Tag Archives: Soul

The Honest Soul of Carlton Jumel Smith

Carlton Jumel Smith

Photo by Julia Braga

Holding court at Jimmy’s Corner, a vintage bar in Manhattan’s Times Square where the jukebox rolls out classics from the Stax and Curtom labels, the soul singer Carlton Jumel Smith tells an anecdote about James Brown gifting him a bowtie he’d been wearing on stage during a show. According to the 59-year-old Smith, who grew up in Spanish Harlem, he then wore Brown’s bowtie for good luck during a successful audition to portray the funk hero in director Barry Levinson’s 1999 movie Liberty Heights. Just as this series of events begins to sound like a fanciful tale being spun by an old timer, Smith pulls his laptop out of his backpack and opens up pictures of him and Brown, complete with the fabled bowtie.

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Album of the Day: Alice Clark, “Alice Clark”

Alice Clark, who died in 2004 at the young age of 57, is a legend among funk and soul aficionados. Her recorded legacy consists of two late ’60s singles and this self-titled album, produced by Bob Shad for the Mainstream label in 1972. The pensive cover photo is a key to the music contained within: the album has the classic soul sound of Muscle Shoals at times, particularly on the almost Aretha Franklin-esque opening version of Jimmy Webb’s “I Keep it Hid,” but moves into a softer, jazzier realm on tracks like “Looking at Life” and “It Takes Too Long to Learn to Live Alone.” Clark’s vocals can swell like a river threatening to overflow its banks, but more often than not she’s beautifully controlled, flowing along with the serenity of Roberta Flack or Dionne Warwick.

The band on Alice Clark includes session aces like drummer Bernard Purdie and guitarist Cornell Dupree, and Shad’s production is lush without sacrificing visceral impact. Clark, born in Brooklyn, had the restraint of a city girl, rather than the unfettered emotionality of a Southern church-bred singer; there’s something guarded, a you-won’t-hurt-me undertone to her delivery. And while the music is fundamentally soul, there are dashes of jazz thrown in here and there, particularly on the closing “Hey Girl,” which lets both the trumpeter and saxophonist off the leash, albeit briefly.

-Phil Freeman

Album of the Day: Brijean, “Walkie Talkie”


Percussionist Brijean Murphy is perhaps best known for her collaborations with Toro Y Moi, Poolside, and U.S. Girls, but on Walkie Talkie, she steps out on her own. The result is a smooth, sumptuous, and soulful record—one that feels like a journey through tropical house. 

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The Best Soul on Bandcamp: May 2019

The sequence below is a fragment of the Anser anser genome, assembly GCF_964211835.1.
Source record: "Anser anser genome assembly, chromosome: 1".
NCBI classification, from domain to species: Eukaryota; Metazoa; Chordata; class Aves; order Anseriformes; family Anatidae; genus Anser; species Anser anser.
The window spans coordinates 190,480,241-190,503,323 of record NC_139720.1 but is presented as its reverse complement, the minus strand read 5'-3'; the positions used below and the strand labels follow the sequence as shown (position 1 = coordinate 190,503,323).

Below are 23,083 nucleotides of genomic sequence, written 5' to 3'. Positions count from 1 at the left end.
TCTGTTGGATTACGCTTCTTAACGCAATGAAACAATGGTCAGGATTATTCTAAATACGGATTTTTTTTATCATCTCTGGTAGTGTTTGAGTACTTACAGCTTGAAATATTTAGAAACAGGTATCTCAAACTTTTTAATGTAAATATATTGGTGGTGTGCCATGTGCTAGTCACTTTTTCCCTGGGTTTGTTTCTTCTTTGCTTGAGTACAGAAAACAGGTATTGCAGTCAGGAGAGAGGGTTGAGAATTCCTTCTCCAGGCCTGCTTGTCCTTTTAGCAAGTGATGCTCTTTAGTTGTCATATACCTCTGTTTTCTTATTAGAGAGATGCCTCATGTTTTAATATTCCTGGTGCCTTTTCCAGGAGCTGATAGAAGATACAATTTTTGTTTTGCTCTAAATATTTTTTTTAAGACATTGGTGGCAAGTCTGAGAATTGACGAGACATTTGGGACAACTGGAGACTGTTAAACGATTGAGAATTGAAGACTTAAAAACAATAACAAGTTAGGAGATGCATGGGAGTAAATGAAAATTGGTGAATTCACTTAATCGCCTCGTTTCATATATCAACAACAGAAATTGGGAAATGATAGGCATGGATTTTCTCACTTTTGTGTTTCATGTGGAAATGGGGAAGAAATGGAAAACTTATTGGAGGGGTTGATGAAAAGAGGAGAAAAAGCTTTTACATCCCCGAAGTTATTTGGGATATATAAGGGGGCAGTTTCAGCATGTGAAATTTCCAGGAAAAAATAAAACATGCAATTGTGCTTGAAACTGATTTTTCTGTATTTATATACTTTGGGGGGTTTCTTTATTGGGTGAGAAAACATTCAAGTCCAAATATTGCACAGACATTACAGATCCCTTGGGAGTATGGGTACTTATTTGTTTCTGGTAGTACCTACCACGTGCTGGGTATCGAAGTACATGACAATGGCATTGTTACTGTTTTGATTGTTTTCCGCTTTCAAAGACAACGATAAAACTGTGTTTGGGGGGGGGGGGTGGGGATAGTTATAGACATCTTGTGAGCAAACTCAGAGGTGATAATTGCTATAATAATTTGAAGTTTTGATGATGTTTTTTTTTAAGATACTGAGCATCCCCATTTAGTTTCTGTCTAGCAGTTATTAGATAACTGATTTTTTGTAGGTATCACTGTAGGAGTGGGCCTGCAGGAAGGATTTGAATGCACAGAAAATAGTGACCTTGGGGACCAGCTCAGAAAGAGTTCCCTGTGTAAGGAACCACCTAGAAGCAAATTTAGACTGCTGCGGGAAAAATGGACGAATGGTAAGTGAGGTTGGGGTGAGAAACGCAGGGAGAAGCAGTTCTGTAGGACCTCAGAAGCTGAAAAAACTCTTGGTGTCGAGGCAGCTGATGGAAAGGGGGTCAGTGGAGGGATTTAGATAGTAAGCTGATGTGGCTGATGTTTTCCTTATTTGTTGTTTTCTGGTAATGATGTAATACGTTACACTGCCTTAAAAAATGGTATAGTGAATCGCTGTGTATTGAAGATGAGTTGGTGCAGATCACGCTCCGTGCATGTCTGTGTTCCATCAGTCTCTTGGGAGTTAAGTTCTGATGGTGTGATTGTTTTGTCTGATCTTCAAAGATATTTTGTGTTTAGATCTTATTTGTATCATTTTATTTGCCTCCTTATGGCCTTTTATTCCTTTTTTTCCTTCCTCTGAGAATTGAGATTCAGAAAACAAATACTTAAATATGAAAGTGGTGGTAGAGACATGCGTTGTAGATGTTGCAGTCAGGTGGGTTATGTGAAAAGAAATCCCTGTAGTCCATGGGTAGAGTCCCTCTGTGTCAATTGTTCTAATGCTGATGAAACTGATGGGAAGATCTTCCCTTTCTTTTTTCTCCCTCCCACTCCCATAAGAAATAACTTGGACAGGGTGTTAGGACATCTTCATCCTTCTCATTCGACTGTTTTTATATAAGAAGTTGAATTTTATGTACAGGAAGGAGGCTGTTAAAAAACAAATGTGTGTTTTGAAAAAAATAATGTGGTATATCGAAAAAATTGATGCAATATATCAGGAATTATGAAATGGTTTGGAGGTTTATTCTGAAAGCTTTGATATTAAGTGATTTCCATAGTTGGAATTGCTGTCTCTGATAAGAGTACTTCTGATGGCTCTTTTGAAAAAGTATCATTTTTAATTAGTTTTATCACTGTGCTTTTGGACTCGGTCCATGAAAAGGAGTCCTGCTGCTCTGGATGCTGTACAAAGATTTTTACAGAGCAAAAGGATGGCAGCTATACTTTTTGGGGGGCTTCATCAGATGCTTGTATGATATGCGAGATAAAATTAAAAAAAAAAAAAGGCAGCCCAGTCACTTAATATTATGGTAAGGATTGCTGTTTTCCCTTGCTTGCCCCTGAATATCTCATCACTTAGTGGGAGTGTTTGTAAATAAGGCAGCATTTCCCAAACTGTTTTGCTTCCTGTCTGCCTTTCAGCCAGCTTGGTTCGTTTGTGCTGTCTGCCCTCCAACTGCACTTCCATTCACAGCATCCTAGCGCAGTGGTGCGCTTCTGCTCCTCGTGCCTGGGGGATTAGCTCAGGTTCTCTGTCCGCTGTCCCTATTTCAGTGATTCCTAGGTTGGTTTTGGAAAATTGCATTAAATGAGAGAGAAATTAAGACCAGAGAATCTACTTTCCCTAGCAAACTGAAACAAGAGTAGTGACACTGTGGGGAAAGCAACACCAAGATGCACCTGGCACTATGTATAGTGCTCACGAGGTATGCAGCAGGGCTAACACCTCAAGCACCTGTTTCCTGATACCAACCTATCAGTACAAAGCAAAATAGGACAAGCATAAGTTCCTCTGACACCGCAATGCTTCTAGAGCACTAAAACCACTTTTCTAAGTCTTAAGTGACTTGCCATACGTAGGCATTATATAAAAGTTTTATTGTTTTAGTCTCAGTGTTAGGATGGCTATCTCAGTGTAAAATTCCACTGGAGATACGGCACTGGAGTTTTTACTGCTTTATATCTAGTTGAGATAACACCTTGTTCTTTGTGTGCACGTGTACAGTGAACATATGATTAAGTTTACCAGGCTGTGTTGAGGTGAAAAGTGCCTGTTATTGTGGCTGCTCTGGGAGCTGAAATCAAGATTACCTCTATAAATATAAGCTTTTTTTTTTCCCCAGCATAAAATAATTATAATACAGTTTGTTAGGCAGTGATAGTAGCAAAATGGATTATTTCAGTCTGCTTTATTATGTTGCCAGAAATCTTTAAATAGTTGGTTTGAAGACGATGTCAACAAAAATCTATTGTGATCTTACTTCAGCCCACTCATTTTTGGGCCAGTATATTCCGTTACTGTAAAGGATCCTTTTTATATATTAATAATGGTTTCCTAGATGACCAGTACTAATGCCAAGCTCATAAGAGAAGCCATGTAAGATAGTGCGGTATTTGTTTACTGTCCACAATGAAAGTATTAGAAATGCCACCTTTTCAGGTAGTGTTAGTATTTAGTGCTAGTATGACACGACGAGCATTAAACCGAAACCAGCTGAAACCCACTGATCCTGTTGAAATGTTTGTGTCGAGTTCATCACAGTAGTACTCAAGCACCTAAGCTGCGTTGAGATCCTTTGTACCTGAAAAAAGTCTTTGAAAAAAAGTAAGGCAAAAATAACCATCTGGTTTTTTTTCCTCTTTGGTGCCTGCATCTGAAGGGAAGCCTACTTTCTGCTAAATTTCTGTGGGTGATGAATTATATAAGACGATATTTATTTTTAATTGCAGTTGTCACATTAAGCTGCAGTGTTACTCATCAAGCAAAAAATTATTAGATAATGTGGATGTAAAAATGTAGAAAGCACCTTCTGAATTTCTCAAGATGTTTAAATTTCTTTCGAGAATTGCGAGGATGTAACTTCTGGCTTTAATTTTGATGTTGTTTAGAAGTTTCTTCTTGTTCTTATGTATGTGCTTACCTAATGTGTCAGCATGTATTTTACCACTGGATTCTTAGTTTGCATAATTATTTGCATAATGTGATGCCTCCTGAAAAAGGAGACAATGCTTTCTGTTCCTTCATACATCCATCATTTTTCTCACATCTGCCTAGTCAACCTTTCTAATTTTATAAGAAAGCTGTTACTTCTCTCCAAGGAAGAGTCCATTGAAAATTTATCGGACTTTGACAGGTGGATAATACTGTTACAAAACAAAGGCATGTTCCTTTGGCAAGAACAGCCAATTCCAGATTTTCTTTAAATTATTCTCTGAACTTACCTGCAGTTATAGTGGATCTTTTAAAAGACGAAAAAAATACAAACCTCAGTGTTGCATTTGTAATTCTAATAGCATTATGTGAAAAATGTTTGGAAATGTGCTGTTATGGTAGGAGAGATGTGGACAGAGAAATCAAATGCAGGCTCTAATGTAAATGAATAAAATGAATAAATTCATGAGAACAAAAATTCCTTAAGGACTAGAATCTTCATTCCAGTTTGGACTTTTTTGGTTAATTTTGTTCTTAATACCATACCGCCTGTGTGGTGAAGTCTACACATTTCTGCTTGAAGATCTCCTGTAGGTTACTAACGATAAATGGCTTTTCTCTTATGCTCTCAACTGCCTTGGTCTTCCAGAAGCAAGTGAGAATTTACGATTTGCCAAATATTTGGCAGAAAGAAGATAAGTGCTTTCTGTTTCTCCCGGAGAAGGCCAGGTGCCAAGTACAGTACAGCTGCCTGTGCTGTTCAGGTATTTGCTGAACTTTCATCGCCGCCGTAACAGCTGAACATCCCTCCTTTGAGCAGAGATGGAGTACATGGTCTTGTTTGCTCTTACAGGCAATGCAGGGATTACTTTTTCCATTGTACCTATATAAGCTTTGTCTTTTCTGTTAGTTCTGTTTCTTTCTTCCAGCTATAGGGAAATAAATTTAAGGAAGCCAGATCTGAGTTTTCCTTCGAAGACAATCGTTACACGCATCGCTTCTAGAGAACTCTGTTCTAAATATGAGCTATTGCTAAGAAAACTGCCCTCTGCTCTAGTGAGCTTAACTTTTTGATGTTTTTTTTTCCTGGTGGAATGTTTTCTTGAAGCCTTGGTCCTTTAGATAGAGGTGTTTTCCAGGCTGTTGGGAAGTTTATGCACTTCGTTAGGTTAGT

Madison McFerrin

This month’s soul takes us around the world. South Africa’s Seba Kaapstad infuses soul, jazz, and R&B into their stellar Thina; Hawaii’s Maryanne Ito gives soul a loungey, intimate feel; and Brooklyn’s Madison McFerrin re-envisions her “soul cappella.” Take a listen to this global mash-up of artists. 

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On Jitwam’s “Honeycomb,” Funk and Soul Meet Global Sounds


Jitwam’s life story feels like it was written on an atlas. He was born in India and grew up in Australia; after university, he traveled through Africa, Asia, South America, and lived in the U.K., before relocating to New York City in 2017. But once he got to New York, he realized that he had a problem. At the time, he was unable to legally work in the United States—meaning that he was living in one of the most expensive cities in the world with no way to support himself. Self-doubt and stress quickly began closing in. But if there’s one thing extensive travel will teach you, it’s that the difference between an obstacle and an opportunity can be a matter of perspective.

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Album of the Day: Christelle Bofale, “Swim Team”

Christelle Bofale has a superpowered voice that flows like water. Her debut album, Swim Team, is lush and inviting, a carefully crafted project that evinces a clear artistic vision. Part indie rock and part soul, it’s a stellar introduction to Bofale’s singular sound.

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Album of the Day: Mavis Staples, “We Get By”

Mavis Staples has never shied away from making a statement, going all the way back to the raw vocal power and unshakeable commitment of The Staple Singers’ 1965 civil rights anthem “Freedom Highway.” The records she’s been making on ANTI for the last 15 years — the overt examples being We’ll Never Turn Back and If All I Was Was Black — have been increasingly oriented toward raising consciousness and, considering our country’s current state, we need Staples’ fiery forward momentum more than ever.

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Skinny Pelembe Can (Literally) Write Songs in His Sleep

Skinny Pelembe

The South Africa-born, British-raised multi-instrumentalist and singer Skinny Pelembe has been using his discography as a way to write little notes to himself. The title of his 2018 EP, Sleep More, Make More Friends, is advice he gave himself in one of his dream journals, the contents of which he also uses as rough sketches for his lyrics. His full-length debut, Dreaming Is Dead Now, is a reference to his favorite way to write songs: by going to sleep, and letting his subconsciousness reign free.

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